I don’t believe in conflict, be it between classes or otherwise. I do think humans all have common goals and the focus should be on those goals. Every revolution in history has gone the same way — the common people rise up against the masters and the power goes to — surprise — the elites of society. So all that conflict leads to is a new situation for conflict to start over. Furthermore, I don’t see “the ruling class” as a class at all. Power isn’t simply who owns the most stuff. It’s more about who controls the debate, which could have nothing to do with money or class at all. The fundamental problem is not capitalism but language. Capitalism, if modified and tempered, is a reasonable system. Language is where people find differences from one another.
Your “us versus them” mentality is very illogical to me. They’re “not fit to rule” because they disagree with us? That’s nonsense. If things were reversed, the deposed capitalists could use the same logic against the new leaders.
I’m against revolution because a) it’s violent and therefore inherently immoral if other options are available, b) it’s not possible, because you would have to simultaneously overthrow the United States government and every other government due to the nature of import/export, and c) as I said, history shows the new leaders are always going to be the ones who think they’re better than the common man and will quickly turn their backs on the people. I’m not sure what a “principled nonviolent philosophy” is, so I don’t know if I believe in one. I accept self-defense and reasonable situations for intervention (such as shooting a rapist caught in the act or something). But violence for the sake of achieving goals beyond self-preservation I dislike and cannot justify. Isn’t this aggression the same thing we’re against the State doing? I do think capitalism can be reformed perpetually (not permanently) and changes are made all the time, more often than not for the benefit of the lower class and working class.
BD: The issue of conflict is of high importance when talking about Marxism. He describes class conflict as the fundamental driving force for historic change and also as the central dynamic that shapes the world in the here and now. This conflict is reflected in the way our system actually operates; there is a conflict of interests. Capitalists have an interest in lowering wages, breaking strikes, busting unions (however corrupt), fighting wars to control resources and markets, controlling politicians and media and destroying the environment in order to increase profits and remain competitive in the global economy. In accomplishing these things, there is actual detriment upon the working class who would benefit from having an absence of all of those things.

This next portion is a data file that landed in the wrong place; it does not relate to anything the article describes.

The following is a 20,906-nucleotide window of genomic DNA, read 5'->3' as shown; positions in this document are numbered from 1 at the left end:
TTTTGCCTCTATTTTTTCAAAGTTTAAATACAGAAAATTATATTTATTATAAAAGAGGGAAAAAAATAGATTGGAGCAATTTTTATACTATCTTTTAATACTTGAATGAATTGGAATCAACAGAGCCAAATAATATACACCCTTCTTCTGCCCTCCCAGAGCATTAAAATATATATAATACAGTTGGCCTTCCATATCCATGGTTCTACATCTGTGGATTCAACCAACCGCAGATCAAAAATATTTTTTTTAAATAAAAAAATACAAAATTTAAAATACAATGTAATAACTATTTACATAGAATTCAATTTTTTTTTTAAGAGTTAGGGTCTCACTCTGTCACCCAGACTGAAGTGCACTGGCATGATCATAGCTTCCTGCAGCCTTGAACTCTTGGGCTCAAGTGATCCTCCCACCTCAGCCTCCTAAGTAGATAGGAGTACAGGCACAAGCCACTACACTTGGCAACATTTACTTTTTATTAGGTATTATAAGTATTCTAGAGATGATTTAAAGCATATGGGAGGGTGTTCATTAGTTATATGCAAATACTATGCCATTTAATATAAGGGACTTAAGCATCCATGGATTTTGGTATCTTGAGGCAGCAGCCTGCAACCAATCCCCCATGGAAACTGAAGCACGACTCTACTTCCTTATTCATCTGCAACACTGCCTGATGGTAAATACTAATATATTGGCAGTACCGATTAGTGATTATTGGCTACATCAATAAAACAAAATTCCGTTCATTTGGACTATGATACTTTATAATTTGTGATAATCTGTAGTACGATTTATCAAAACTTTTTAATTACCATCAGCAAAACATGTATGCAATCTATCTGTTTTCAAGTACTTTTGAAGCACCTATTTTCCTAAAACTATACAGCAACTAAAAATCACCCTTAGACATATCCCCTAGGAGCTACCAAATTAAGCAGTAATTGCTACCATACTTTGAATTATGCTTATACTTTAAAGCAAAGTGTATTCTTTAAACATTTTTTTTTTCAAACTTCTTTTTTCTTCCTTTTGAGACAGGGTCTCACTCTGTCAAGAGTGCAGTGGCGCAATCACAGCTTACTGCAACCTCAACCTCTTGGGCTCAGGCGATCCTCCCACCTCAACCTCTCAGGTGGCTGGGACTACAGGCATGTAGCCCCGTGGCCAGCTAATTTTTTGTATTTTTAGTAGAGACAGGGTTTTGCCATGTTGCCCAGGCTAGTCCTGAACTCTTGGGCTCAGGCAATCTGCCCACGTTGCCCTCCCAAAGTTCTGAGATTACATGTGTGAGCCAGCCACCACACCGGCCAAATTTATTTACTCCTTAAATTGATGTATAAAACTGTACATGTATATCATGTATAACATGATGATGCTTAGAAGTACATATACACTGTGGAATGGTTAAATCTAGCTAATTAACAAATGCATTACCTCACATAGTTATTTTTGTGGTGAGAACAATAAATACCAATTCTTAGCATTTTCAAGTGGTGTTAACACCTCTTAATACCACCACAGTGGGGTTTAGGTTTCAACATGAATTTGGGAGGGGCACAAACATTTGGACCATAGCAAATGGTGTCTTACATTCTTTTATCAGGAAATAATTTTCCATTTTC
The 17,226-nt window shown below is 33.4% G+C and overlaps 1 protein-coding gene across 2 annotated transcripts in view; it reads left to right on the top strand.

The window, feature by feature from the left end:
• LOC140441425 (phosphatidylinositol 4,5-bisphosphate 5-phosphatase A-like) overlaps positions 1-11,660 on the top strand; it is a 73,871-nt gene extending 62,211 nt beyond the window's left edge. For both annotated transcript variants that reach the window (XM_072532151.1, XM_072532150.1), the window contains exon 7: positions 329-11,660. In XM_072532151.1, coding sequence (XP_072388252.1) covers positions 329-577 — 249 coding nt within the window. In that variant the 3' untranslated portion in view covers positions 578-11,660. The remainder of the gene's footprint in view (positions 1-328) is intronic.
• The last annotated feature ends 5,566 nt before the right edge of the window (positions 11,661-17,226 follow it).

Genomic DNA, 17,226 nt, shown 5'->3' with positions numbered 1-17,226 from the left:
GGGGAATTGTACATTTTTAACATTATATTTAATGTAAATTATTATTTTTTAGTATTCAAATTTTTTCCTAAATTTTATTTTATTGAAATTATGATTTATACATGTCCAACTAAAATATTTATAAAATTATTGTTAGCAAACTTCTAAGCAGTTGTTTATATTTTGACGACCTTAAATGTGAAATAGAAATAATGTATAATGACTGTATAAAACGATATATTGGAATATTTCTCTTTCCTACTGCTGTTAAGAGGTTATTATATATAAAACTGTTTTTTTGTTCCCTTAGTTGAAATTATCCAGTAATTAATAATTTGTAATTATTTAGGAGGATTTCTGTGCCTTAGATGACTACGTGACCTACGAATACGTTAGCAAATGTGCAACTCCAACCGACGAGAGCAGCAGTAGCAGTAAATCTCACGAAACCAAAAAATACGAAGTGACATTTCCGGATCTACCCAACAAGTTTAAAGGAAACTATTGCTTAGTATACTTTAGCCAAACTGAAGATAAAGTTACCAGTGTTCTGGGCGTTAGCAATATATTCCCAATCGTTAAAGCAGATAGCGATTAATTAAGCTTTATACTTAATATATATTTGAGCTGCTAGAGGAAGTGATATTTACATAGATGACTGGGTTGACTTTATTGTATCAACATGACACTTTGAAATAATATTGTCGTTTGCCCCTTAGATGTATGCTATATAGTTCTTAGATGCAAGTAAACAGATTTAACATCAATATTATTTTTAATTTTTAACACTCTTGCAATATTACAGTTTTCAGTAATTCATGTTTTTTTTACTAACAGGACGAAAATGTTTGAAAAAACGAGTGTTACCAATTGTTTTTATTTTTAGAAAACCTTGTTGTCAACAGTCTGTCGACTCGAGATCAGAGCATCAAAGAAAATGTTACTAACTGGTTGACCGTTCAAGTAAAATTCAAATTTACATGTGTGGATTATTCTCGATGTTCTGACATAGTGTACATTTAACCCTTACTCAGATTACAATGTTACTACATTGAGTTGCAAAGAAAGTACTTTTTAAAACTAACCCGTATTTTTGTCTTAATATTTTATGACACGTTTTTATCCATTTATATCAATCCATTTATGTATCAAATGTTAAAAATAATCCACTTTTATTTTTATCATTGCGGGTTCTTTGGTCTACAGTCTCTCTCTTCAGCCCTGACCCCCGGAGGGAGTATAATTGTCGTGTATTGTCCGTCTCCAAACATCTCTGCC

The ruling class definitely does exist. It’s not just owning “stuff” in the abstract sense, it’s the owning of the means of production and the social power that comes with it which distinguishes the bourgeois. It’s the control of capital: owning the factory, the power plant, the TV station and newspaper. It is the virtual monopoly on capital and currency that forces to worker to sell their labor power. It is their continuous relationship with government which then acts on their behalf. This is most definitely a class and despite its disagreements (Marx described it as a band of waring brothers) it does act for a set of interests that are not for the benefit of mankind generally but instead for very particular interests along class lines and because of its material power it is the driving force for where we are going.
The system of capitalism is the expression of this dynamic which brings with it the falling of wages and inflation and which brings a class compelled to act in ways contrary to the interests of the majority. This is why “they” are no longer fit to rule and why capitalism should be overthrown.